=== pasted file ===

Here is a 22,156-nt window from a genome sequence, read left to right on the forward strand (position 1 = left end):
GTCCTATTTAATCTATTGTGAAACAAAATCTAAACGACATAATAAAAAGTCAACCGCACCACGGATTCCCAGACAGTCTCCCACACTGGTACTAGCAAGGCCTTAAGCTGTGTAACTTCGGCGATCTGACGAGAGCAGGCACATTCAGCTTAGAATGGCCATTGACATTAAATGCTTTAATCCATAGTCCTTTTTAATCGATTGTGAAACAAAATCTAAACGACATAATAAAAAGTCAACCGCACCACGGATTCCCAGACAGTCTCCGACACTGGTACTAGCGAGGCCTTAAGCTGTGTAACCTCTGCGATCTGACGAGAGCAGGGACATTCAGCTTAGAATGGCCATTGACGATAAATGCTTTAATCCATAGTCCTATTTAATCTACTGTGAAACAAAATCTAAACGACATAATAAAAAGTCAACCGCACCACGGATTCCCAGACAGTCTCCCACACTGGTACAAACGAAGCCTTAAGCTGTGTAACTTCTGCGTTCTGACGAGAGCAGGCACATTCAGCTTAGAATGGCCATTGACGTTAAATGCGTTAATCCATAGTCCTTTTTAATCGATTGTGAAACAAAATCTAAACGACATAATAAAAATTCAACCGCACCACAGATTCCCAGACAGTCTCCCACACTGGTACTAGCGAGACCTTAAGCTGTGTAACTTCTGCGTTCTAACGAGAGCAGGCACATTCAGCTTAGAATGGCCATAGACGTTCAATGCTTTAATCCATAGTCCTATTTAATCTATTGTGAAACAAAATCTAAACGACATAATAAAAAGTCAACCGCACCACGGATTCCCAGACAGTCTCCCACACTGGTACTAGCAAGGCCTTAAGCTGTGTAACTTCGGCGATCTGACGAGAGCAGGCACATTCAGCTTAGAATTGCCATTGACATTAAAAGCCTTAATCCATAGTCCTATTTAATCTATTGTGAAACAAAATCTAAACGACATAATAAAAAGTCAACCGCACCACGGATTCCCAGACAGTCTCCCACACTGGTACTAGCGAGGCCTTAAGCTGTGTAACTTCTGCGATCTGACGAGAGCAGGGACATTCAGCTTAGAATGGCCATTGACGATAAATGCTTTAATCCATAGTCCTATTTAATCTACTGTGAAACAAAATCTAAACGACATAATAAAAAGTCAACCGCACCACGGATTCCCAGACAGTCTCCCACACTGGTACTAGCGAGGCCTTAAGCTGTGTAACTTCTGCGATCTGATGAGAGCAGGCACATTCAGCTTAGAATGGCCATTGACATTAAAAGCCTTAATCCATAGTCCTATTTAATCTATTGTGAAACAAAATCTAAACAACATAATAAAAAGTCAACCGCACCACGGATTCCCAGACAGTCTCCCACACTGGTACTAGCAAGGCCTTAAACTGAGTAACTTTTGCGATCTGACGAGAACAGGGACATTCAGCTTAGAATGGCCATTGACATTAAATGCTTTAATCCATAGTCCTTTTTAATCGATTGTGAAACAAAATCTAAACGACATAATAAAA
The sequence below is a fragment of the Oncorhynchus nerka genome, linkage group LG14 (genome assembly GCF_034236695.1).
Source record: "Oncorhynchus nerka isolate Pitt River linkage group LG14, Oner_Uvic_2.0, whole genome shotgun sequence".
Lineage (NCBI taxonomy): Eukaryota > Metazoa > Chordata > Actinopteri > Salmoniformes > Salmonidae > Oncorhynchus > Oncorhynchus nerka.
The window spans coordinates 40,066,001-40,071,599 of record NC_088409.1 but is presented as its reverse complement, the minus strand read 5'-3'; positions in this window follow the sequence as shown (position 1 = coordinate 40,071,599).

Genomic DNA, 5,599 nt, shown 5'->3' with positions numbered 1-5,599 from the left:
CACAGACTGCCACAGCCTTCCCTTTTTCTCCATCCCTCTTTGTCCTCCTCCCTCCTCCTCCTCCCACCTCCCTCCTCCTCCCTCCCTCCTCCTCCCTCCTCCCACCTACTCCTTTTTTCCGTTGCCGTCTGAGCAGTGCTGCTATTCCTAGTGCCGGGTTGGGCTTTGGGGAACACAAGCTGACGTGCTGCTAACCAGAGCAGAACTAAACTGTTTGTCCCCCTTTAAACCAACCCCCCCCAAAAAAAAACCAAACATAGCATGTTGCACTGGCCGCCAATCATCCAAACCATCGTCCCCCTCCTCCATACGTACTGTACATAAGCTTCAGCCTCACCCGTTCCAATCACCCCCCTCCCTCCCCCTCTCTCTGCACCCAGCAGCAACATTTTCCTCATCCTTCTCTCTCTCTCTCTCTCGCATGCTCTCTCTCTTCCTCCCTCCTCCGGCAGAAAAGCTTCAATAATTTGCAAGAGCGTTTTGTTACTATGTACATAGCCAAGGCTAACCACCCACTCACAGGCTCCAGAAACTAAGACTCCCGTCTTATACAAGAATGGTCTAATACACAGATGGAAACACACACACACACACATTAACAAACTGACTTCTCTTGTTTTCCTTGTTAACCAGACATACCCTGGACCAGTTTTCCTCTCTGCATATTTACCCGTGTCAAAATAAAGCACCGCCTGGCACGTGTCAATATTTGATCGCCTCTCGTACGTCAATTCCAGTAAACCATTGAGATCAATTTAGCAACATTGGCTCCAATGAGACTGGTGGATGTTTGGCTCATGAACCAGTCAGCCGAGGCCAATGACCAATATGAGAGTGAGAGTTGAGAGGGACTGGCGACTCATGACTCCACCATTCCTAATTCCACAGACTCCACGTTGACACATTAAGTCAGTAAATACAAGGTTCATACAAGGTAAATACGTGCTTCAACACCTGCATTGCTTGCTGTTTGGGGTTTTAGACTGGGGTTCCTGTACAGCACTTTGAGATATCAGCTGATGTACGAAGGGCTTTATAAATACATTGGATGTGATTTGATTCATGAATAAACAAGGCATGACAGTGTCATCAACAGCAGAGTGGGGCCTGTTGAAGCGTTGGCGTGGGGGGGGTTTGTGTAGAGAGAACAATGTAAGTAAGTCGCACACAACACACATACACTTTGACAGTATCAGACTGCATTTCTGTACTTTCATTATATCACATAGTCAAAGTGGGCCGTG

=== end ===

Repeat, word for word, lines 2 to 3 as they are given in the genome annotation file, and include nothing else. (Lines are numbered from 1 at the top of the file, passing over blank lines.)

GTCCTATTTAATCTATTGTGAAACAAAATCTAAACGACATAATAAAAAGTCAACCGCACCACGGATTCCCAGACAGTCTCCCACACTGGTACTAGCAAGGCCTTAAGCTGTGTAACTTCGGCGATCTGACGAGAGCAGGCACATTCAGCTTAGAATGGCCATTGACATTAAATGCTTTAATCCATAGTCCTTTTTAATCGATTGTGAAACAAAATCTAAACGACATAATAAAAAGTCAACCGCACCACGGATTCCCAGACAGTCTCCGACACTGGTACTAGCGAGGCCTTAAGCTGTGTAACCTCTGCGATCTGACGAGAGCAGGGACATTCAGCTTAGAATGGCCATTGACGATAAATGCTTTAATCCATAGTCCTATTTAATCTACTGTGAAACAAAATCTAAACGACATAATAAAAAGTCAACCGCACCACGGATTCCCAGACAGTCTCCCACACTGGTACAAACGAAGCCTTAAGCTGTGTAACTTCTGCGTTCTGACGAGAGCAGGCACATTCAGCTTAGAATGGCCATTGACGTTAAATGCGTTAATCCATAGTCCTTTTTAATCGATTGTGAAACAAAATCTAAACGACATAATAAAAATTCAACCGCACCACAGATTCCCAGACAGTCTCCCACACTGGTACTAGCGAGACCTTAAGCTGTGTAACTTCTGCGTTCTAACGAGAGCAGGCACATTCAGCTTAGAATGGCCATAGACGTTCAATGCTTTAATCCATAGTCCTATTTAATCTATTGTGAAACAAAATCTAAACGACATAATAAAAAGTCAACCGCACCACGGATTCCCAGACAGTCTCCCACACTGGTACTAGCAAGGCCTTAAGCTGTGTAACTTCGGCGATCTGACGAGAGCAGGCACATTCAGCTTAGAATTGCCATTGACATTAAAAGCCTTAATCCATAGTCCTATTTAATCTATTGTGAAACAAAATCTAAACGACATAATAAAAAGTCAACCGCACCACGGATTCCCAGACAGTCTCCCACACTGGTACTAGCGAGGCCTTAAGCTGTGTAACTTCTGCGATCTGACGAGAGCAGGGACATTCAGCTTAGAATGGCCATTGACGATAAATGCTTTAATCCATAGTCCTATTTAATCTACTGTGAAACAAAATCTAAACGACATAATAAAAAGTCAACCGCACCACGGATTCCCAGACAGTCTCCCACACTGGTACTAGCGAGGCCTTAAGCTGTGTAACTTCTGCGATCTGATGAGAGCAGGCACATTCAGCTTAGAATGGCCATTGACATTAAAAGCCTTAATCCATAGTCCTATTTAATCTATTGTGAAACAAAATCTAAACAACATAATAAAAAGTCAACCGCACCACGGATTCCCAGACAGTCTCCCACACTGGTACTAGCAAGGCCTTAAACTGAGTAACTTTTGCGATCTGACGAGAACAGGGACATTCAGCTTAGAATGGCCATTGACATTAAATGCTTTAATCCATAGTCCTTTTTAATCGATTGTGAAACAAAATCTAAACGACATAATAAAA
The sequence below is a fragment of the Oncorhynchus nerka genome, linkage group LG14 (genome assembly GCF_034236695.1).